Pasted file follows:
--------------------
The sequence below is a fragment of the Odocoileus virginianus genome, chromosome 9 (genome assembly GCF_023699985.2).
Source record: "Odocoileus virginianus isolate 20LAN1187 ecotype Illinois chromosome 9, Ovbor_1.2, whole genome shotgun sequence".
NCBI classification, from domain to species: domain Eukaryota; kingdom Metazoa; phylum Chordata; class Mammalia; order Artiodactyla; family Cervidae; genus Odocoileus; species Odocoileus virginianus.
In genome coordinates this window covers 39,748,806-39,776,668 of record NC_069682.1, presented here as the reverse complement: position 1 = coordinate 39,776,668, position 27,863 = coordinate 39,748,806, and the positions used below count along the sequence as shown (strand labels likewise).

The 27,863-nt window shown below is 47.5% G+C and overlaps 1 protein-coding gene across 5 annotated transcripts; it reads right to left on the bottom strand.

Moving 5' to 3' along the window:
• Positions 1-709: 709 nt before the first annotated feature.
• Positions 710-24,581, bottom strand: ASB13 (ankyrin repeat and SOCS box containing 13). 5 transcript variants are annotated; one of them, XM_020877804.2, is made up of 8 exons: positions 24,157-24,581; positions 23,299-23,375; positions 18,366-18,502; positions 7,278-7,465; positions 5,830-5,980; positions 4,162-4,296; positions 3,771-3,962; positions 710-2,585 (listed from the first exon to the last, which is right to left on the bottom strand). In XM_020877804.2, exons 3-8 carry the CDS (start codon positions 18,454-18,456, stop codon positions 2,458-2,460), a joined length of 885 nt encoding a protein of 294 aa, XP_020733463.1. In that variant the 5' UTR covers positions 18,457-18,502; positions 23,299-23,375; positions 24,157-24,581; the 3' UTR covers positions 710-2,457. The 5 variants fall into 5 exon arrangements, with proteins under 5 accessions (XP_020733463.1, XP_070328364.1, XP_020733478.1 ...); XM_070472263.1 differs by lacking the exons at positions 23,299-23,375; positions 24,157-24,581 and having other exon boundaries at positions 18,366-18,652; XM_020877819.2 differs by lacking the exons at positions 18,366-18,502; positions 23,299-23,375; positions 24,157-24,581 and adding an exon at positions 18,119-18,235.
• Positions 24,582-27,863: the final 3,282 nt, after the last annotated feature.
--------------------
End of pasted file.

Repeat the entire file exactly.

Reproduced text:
The sequence below is a fragment of the Odocoileus virginianus genome, chromosome 9 (genome assembly GCF_023699985.2).
Source record: "Odocoileus virginianus isolate 20LAN1187 ecotype Illinois chromosome 9, Ovbor_1.2, whole genome shotgun sequence".
NCBI classification, from domain to species: domain Eukaryota; kingdom Metazoa; phylum Chordata; class Mammalia; order Artiodactyla; family Cervidae; genus Odocoileus; species Odocoileus virginianus.
In genome coordinates this window covers 39,748,806-39,776,668 of record NC_069682.1, presented here as the reverse complement: position 1 = coordinate 39,776,668, position 27,863 = coordinate 39,748,806, and the positions used below count along the sequence as shown (strand labels likewise).

The 27,863-nt window shown below is 47.5% G+C and overlaps 1 protein-coding gene across 5 annotated transcripts; it reads right to left on the bottom strand.

Moving 5' to 3' along the window:
• Positions 1-709: 709 nt before the first annotated feature.
• Positions 710-24,581, bottom strand: ASB13 (ankyrin repeat and SOCS box containing 13). 5 transcript variants are annotated; one of them, XM_020877804.2, is made up of 8 exons: positions 24,157-24,581; positions 23,299-23,375; positions 18,366-18,502; positions 7,278-7,465; positions 5,830-5,980; positions 4,162-4,296; positions 3,771-3,962; positions 710-2,585 (listed from the first exon to the last, which is right to left on the bottom strand). In XM_020877804.2, exons 3-8 carry the CDS (start codon positions 18,454-18,456, stop codon positions 2,458-2,460), a joined length of 885 nt encoding a protein of 294 aa, XP_020733463.1. In that variant the 5' UTR covers positions 18,457-18,502; positions 23,299-23,375; positions 24,157-24,581; the 3' UTR covers positions 710-2,457. The 5 variants fall into 5 exon arrangements, with proteins under 5 accessions (XP_020733463.1, XP_070328364.1, XP_020733478.1 ...); XM_070472263.1 differs by lacking the exons at positions 23,299-23,375; positions 24,157-24,581 and having other exon boundaries at positions 18,366-18,652; XM_020877819.2 differs by lacking the exons at positions 18,366-18,502; positions 23,299-23,375; positions 24,157-24,581 and adding an exon at positions 18,119-18,235.
• Positions 24,582-27,863: the final 3,282 nt, after the last annotated feature.